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Staff: Bill Tilford
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History and Discography of Paulito FG
2005 - Un poquito de to' - Ranked #3 in Martin Karakas' Top Albums of 2005. Click here for Martin's review.
Listen & Purchase
2001 - Una vez más...por amor - With the notable omission of the unreleased "Laura", "Una Vez Más" contains all the final collaborations of Paulito and Juan Ceruto, who left the Élite halfway through the recording of this album. The flow of great creative material and arrangements didn't stop with "Con la Conciencia" and when I first heard these songs live, I was thoroughly convinced that this album would be even better than "Con la Conciencia". "Por Amor" (El Chipichipi), "Una Vez Más" (La Última Bala), "Enredadera de Amor", "Dejaría Todo", "El Vivo y el Bobo" and "Son de un Amigo" are all fantastic charts and Mauricio Herrera (drums), Jorge "El Toro" Castillo (congas), Cristóbal Verdacia (bass), and Rolando Luna (piano), all do a great job of picking up for their ground-breaking predecessors from the "Con la Conciencia" band. If you go to Havana, try to find bootlegs of the radio demos of some of these tracks. The comparison is interesting.
We'll cover the newer material which fills out the album in greater detail when we do the full review. There's no doubt that this disc is not, as a whole, up to the level of "Con la Conciencia", but it definitely contains a large quantity of great Timba.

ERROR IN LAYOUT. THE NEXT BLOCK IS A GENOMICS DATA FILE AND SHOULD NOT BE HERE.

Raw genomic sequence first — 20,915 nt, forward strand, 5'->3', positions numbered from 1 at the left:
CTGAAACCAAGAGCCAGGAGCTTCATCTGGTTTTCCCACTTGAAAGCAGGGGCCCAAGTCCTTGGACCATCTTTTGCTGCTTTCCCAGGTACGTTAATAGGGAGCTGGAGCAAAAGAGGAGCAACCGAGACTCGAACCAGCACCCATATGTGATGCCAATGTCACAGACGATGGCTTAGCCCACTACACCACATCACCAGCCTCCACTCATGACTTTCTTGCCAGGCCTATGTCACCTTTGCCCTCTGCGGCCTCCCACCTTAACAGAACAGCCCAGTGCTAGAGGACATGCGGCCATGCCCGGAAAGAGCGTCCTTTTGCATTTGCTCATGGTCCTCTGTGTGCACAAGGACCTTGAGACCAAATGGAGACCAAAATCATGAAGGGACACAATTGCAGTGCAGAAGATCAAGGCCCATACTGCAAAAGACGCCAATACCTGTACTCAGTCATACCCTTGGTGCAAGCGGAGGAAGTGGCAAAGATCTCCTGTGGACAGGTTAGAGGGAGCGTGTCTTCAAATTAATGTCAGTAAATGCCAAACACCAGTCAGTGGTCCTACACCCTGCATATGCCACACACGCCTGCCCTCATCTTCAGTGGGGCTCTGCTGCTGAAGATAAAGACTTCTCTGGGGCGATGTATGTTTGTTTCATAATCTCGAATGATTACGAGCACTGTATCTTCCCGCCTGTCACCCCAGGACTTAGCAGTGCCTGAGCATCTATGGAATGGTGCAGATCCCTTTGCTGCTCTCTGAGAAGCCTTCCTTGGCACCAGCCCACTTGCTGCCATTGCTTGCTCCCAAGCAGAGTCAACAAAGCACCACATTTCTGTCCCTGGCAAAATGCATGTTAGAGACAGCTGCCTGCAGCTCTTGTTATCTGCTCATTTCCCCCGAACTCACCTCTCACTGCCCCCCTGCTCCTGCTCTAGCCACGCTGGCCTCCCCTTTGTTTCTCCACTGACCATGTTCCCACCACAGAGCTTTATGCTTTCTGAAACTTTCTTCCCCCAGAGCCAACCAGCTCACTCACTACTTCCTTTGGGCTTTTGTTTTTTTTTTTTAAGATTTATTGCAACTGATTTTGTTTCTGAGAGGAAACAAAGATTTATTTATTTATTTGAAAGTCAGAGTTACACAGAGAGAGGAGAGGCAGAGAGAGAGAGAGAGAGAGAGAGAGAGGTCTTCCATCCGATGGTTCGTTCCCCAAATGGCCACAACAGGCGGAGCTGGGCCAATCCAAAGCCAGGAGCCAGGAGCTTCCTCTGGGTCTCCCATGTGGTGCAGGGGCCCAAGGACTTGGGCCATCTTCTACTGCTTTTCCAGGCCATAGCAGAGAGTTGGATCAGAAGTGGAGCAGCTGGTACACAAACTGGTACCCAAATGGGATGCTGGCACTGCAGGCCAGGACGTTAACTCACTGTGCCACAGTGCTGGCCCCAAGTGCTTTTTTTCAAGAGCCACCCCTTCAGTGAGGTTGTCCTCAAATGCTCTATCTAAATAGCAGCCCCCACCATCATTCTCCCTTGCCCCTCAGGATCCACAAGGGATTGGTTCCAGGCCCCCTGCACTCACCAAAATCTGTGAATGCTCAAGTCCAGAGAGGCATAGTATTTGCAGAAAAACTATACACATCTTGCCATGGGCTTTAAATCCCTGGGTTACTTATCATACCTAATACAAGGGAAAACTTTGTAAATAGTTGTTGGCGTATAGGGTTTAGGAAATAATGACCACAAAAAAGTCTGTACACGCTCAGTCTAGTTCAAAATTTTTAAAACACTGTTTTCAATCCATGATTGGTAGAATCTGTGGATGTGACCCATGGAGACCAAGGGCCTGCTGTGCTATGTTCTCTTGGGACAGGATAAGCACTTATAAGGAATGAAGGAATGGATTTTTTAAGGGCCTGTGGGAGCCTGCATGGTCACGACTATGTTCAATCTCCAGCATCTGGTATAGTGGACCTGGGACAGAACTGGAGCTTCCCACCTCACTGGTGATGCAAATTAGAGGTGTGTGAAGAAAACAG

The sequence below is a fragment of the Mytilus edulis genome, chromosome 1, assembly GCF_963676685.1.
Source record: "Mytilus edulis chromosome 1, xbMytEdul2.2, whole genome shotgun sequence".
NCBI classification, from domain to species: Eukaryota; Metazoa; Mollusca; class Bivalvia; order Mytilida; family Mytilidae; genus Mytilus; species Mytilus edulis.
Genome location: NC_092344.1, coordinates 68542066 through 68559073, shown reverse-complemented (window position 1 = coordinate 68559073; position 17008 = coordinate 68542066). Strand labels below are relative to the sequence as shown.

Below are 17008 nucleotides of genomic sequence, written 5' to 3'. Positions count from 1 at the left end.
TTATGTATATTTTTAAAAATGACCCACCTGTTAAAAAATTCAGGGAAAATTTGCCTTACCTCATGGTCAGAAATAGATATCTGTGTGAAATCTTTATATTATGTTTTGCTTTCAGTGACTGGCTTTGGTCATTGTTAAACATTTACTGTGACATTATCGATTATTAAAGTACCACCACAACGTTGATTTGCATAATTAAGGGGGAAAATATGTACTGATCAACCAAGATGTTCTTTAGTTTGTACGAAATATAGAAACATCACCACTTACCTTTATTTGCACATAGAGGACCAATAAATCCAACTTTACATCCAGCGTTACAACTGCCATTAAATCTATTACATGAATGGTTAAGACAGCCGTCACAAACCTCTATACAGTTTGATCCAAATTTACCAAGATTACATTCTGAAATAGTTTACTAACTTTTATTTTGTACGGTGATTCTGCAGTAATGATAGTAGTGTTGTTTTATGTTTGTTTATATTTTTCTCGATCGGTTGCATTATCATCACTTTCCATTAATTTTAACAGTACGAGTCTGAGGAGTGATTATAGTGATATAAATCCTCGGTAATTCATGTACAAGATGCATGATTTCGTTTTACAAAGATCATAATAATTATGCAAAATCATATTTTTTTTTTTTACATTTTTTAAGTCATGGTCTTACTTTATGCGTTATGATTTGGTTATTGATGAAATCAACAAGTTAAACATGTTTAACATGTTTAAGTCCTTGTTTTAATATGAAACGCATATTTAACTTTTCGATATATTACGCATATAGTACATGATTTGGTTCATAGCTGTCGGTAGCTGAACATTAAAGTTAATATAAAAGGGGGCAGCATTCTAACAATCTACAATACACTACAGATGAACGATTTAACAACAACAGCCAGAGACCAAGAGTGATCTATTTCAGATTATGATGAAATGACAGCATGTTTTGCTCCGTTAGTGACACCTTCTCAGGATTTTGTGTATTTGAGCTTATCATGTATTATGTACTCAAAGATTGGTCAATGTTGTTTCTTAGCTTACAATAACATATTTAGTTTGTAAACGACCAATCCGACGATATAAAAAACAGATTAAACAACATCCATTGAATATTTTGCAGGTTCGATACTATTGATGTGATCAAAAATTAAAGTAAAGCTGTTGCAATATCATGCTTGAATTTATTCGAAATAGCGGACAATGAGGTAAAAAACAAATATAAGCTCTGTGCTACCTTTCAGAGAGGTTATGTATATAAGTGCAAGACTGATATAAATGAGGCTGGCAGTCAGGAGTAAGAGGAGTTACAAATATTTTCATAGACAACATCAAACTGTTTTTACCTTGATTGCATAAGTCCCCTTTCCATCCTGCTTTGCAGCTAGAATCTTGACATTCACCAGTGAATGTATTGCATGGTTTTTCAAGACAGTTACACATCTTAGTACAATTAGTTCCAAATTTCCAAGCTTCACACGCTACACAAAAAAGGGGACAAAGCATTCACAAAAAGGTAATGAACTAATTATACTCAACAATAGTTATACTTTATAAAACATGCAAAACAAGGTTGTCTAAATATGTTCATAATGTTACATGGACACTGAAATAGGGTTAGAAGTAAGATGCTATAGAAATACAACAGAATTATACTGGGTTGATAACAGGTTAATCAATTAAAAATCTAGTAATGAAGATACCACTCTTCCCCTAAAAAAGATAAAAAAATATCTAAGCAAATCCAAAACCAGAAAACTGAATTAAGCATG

1997 - Con la conciencia tranquila - Paulito's masterpiece. This should be in the first batch for anyone starting a collection of Timba records. For the musician, every note of every instrument deserves careful study, and for listeners and dancers it's pure joy. The songs are immediately appealing, but have so many layers of musical detail that they never wear thin, even after hundreds of listenings. Noroña's piano tumbaos are from another world; Joel Domínguez' bass-playing is simultaneously more aggressive and more melodic than his predecessors; Tomás Cruz creates melodic conga tumbaos on a tune by tune basis and the three of them lock into a fierce groove with one of the world's best drummers, Joel Paez. The horn-playing and Ceruto's brilliant charts are endlessly creative. We could go on and on about this disc, and we will when we do our full feature on Paulito.
1996 - "Paulito" ("El bueno soy yo") - There are two releases of this album. The recordings are identical, but the titles, covers and song orders are different. This is Paulito y su Élite just before the arrival of Sergio Noroña, Yosvel Bernal and Joel Domínguez on piano, synth and bass respectively. Joel Paez, Tomás Cruz, Yosvel Bernal, Alexander Abreu, Luis Chacón, Rogelio Nápoles and of course Juan Ceruto are already in place, and the songs, arrangements and performances are all superb. Noroña plays synth and sings excellent coro, along with Enrique Castellanos and Paulito's sister Ana. Emilio Morales, who would later go to NG La Banda, is still on piano and Frank Rubio, who later went to Issac and the Chucho Valdés quartet, is on bass. We'll have a long article on this album when we do our in-depth feature on Paulito. For now, we suggest either this or "Una Vez Más" as the second Paulito album to get after "Con la Conciencia".
1995 - Sofocándote - The first album with Yoel Páez on drums and the most adventurous in terms of timba rhythm section practices. The song Ina became a staple of Paulito's live repertoire in the key years oof 1997 and 1998.
1993 - Tú no me calculas - Full review forthcoming. If you buy it in the stores of Miami, make sure it's not the "Marakka2000" pirated version which has no liner notes
1991 Opus 13 - Reclamo por tu cuerpo - This is the RMM Forbidden Cuba Series release of an album by Opus 13 after Paulito had taken over the reins. Full review forthcoming.
Prior to Opus 24, Paulito sang with Adalberto Álvarez and Den Den.